Not easily dropped back is the inclusion of Wright King as apprentice bounty hunter, Jason Nichols, who is introduced in Jason, and continues on for nine more episodes (until he disappears in the last episode of the season, with no explanation). I'm not familiar with any backstory on this strange addition to the one-man cast of Wanted: Dead of Alive, but if I had to guess, I'd say either a producer or the network wanted to hedge their bets with McQueen, or someone genuinely thought the format needed tweaking. McQueen made no bones about being "difficult" with producers and directors on the set of Wanted: Dead of Alive if he felt they were undercutting the show or himself, and considering the stellar ratings that improved over this second season, it's not unheard of for a star to begin exerting some authority over the direction of the vehicle in which they're starring. But there are ways of dealing with "difficult" stars, and one way is to bring in a potential replacement; perhaps this was the purpose of Wright King. It was no secret that McQueen only took Wanted: Dead of Alive in 1958 because his big-screen movie career was going nowhere. But once the Western hit it big right out of the gate, he immediately started attracting buzz and attention from big-screen filmmakers, culminating in his co-starring role in John Sturges' The Magnificent Seven, which began filming during this second season. Does that explain McQueen's shortened scenes during the Jason Nichols' episodes? Perhaps. Did the producers and network bring on King to make McQueen "behave," or to have a ready-made replacement should McQueen bolt? Maybe. Or maybe someone truly believed the series would be better as a "buddy piece." Unfortunately, if this last explanation was the case, it was a big miscalculation. King didn't strike me one way or the other here as the enthusiastic newcomer to the bounty hunting business. Perhaps he would have worked in his own show, or on another Western. However, he has no place on Wanted: Dead of Alive, because the piece is so obviously designed as a solo effort. Indeed, the unique appeal of Wanted: Dead of Alive during its first and second seasons came from the star-power performance by McQueen as the loner bounty hunter who needed neither respectability nor security to do his job. His "Mare's Leg" was his best friend, and he lived by his wits alone: he depended on no one. So why in the world would he need a goof like Jason, all of the sudden, to not only back him up but save him on several occasions? Thematically, it made no sense to loyal viewers of the series, with this new character Jason not adding to the worth of the program but instead devaluing its unusual lead character Josh. The final episode of the season, Pay-Off at Pinto, makes no mention of Jason, and when the series came back the next and final season, the character did not return.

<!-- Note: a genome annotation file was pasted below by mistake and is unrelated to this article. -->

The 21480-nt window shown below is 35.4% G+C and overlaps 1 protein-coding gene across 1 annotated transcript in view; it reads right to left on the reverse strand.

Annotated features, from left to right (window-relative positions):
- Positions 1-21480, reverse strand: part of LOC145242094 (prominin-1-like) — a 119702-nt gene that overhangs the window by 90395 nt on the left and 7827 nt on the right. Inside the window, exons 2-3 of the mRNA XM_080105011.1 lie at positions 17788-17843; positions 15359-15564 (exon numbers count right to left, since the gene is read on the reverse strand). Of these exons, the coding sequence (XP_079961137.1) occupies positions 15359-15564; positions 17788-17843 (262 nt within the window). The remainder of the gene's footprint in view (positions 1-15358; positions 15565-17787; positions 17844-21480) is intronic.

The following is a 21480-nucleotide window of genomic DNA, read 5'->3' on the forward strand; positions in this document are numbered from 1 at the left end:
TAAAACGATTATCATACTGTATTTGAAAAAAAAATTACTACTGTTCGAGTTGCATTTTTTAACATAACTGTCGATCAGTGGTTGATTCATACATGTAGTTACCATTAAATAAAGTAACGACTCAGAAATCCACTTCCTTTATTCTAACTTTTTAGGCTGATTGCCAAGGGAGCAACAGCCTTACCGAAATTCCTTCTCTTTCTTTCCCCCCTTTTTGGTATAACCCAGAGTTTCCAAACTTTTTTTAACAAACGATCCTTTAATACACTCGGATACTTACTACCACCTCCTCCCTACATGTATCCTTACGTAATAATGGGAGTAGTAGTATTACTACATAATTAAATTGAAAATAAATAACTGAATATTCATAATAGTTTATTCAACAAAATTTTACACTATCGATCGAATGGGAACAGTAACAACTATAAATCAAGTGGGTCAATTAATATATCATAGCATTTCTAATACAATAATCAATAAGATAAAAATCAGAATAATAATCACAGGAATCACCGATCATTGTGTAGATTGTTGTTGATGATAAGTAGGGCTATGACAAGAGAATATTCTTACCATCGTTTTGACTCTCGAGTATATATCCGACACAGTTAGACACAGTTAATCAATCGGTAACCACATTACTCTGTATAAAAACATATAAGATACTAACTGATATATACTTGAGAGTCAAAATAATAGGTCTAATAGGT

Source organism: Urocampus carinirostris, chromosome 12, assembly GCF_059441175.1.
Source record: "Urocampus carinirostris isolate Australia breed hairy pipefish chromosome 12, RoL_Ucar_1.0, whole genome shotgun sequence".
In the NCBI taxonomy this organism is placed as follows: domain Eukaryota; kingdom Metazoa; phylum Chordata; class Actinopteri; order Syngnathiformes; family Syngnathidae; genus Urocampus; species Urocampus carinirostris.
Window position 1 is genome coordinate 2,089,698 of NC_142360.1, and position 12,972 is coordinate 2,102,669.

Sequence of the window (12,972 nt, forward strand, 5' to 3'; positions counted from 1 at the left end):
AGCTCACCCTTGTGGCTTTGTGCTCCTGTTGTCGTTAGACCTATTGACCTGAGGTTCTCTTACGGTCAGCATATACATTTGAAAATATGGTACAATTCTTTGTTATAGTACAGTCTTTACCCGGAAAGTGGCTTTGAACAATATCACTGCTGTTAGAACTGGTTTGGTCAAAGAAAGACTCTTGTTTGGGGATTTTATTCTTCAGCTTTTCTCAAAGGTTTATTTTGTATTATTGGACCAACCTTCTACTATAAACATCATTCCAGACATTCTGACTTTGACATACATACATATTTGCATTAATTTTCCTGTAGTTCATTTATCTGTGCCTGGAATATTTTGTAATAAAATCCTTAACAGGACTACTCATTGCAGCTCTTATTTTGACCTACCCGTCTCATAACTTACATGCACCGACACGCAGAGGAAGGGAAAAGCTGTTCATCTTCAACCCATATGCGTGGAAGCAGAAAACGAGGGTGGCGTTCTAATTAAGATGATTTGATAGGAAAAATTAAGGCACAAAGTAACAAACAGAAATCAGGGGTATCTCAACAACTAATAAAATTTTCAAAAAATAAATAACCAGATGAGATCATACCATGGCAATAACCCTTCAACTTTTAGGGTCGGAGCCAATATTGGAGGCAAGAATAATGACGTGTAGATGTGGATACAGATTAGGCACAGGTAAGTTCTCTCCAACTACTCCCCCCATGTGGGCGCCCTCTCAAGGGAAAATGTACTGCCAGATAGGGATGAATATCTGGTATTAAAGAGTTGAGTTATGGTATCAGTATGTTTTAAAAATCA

Staying in its Saturday 8:30pm time slot on CBS, Wanted: Dead of Alive climbed even higher in the ratings this sophomore season, registering an impressive ninth out of all shows on television during the 1959-1960 season, pulling along its lead-in series, Perry Mason into the 10th slot for the year, and elevating its lead-out, Mr. Lucky, to a respectable 21st for the year…


Sunday, March 25, 2012

Bishop Ryle endorses Toplady's Calvinistic views

Sharing some notes to myself...

As much as Bishop J.C. Ryle seemed to appreciate John Wesley, I believe it is all the more telling that he unhesitatingly endorsed August Toplady's Calvinistic theology as biblical theology:

"He (Toplady) was a bold defender of Calvinistic views about election, predestination, perseverance, human impotency, and irresistible grace. All these subjects I hold firmly that Calvin's theology is much more scriptural than the theology of Arminius (and Wesley). In a word, I believe that Calvinistic divinity is the divinity of the Bible, of Augustine, and the Thirty-nine Articles of my own Church, and of the Scotch Confession of Faith. While, therefore, I repeat that I cannot endorse all the sentiments of Toplady's controversial writings, I do claim for them the merit of being in principle scriptural, sound, and true. Well would it be for the Churches, if we had a good deal more of clear, distinct, sharply-cut doctrine in the present day! Vagueness and indistinctness are marks of our degenerate condition."--J.C. Ryle, Anglican Bishop of Liverpool
Through their writings, J.C. and Augustus have been like brothers in the faith to me, confirming the Holy Spirit's ongoing work in preserving the truth of the Gospel to this very day. God bless you. --bro. Jim

Tuesday, March 13, 2012

They declare my 19 year marriage null and void

I can't believe it has been so long since I posted anything.

I have big news. Much to my dismay, the Roman Catholic Tribunal in Tulsa has issued an initial ruling that my 19 year marriage is null and void. They had no immediate explanation for their ruling so I have asked them to explain the basis of their ruling. They have somehow come to the conclusion that something happened before the marriage that made the wedding and everything that transpired, including my two children, null and void for the next 19 years. This is ridiculous. I have told them I certainly plan to appeal this initial ruling before it goes to the archdiocese in Oklahoma City. --Bro. Jim   Please keep me in your prayers.